As part of my ongoing but occasional series of book reviews, I wanted to share my Goodreads review of The Reader by Bernhard Schlink, in slightly revised form.
I wanted to like The Reader by Bernhard Schlink so much more and I think if you approached it as more of a lay reader rather than someone who has studied German history extensively it would be a better read. Another Goodsread reviewer described this book as a “Buildungsroman” and I wish I could remember who it was because they were spot on. The plot unfolds along traditional lines. A great deal of time is devoted to the loss of innocence, particularly the narrators sexual education at the hands of an older woman. We understand why the narrator is so smitten, but the woman, Hanna, remains aloof. I found this off-putting, particularly because the relationship reminded me of something that would be a sensationalist headline in today’s media like “Teacher seduces student.” I wanted to know her motivation, but was left wanting. The teaser on the back of the book promises a shocking reveal when the two meet again after a lengthy separation. For me, even the “surprises” were predictable and that may have taken away some of my enjoyment of The Reader.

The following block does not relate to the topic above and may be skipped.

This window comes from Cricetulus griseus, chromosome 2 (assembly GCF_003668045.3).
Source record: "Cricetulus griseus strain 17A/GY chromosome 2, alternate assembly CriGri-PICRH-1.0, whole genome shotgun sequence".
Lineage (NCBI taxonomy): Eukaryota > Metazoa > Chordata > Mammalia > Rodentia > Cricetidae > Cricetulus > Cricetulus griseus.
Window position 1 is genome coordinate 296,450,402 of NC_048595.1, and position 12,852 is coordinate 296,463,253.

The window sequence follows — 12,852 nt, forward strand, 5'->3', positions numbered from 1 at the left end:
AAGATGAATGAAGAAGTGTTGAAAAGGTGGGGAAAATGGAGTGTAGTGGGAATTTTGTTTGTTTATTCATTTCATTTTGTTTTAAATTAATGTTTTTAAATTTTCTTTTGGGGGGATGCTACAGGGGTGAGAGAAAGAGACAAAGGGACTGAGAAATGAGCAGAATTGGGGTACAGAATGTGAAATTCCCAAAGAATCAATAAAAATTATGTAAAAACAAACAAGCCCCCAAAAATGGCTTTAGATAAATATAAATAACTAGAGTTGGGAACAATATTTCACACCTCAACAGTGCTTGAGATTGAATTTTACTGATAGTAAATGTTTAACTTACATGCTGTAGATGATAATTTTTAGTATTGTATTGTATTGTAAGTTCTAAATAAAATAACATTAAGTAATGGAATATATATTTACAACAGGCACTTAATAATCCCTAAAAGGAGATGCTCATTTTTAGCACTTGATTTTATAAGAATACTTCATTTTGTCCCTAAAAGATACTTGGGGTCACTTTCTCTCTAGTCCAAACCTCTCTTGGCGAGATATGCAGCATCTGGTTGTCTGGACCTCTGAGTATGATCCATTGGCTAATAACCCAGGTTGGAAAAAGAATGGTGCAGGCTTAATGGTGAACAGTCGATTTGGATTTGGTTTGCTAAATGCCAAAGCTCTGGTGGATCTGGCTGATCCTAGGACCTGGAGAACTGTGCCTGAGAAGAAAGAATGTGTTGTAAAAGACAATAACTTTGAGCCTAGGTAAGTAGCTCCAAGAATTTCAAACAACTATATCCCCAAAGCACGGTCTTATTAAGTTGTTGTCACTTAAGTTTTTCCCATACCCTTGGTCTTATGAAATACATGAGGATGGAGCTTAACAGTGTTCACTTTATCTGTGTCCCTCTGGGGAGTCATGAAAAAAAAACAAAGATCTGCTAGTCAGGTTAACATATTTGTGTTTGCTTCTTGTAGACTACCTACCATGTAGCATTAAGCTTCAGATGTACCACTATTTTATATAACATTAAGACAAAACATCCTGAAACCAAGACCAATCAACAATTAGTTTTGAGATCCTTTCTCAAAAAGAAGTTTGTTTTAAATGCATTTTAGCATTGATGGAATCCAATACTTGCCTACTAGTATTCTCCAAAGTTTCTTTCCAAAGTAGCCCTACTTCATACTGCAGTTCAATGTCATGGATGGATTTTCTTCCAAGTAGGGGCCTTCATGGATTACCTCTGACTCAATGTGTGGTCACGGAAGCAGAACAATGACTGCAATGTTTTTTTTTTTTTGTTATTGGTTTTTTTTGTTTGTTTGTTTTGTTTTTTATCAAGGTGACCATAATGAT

That being said, I think there is a lot to recommend in this book. I hope it is not a spoiler to say the relationship between Hanna and the narrator is meant to symbolize larger patterns of German history and an idea of who, if anyone, should be held guilty and responsible for past German crimes. For many people, this slim novel is a good way to open the door to a fuller discussion of morality, government crime, and the idea of who is a perpetrator and who is a bystander and why the distinction matters. The memory of the Holocaust is an important issue and The Reader considers who is responsible for keeping the memory but also if it is necessary to keep the memory alive and what is the burden of knowledge.
On the other hand, for those already well versed in Holocaust literature and memory, there is not much to be gleaned from the otherwise predictable book. Gunter Grass, the former Hitler Youth, does a better job of addressing guilt, national character and responsibility and does so in more innovative ways. It is as if Schlink has bundled those ideas in a sexier more casual reader friendly form. You could do worse than The Reader, but you could also do better.